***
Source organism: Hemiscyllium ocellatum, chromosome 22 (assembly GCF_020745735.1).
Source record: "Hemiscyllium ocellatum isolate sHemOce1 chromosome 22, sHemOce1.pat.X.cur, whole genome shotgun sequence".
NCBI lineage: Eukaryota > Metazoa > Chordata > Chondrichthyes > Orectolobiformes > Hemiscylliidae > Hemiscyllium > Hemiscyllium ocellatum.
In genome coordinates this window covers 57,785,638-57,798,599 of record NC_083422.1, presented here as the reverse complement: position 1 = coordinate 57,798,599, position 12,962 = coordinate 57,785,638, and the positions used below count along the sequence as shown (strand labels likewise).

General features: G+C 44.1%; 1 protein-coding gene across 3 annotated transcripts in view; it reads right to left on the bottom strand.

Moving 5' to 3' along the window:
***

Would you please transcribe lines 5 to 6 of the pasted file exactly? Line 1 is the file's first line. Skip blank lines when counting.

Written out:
General features: G+C 44.1%; 1 protein-coding gene across 3 annotated transcripts in view; it reads right to left on the bottom strand.

Moving 5' to 3' along the window: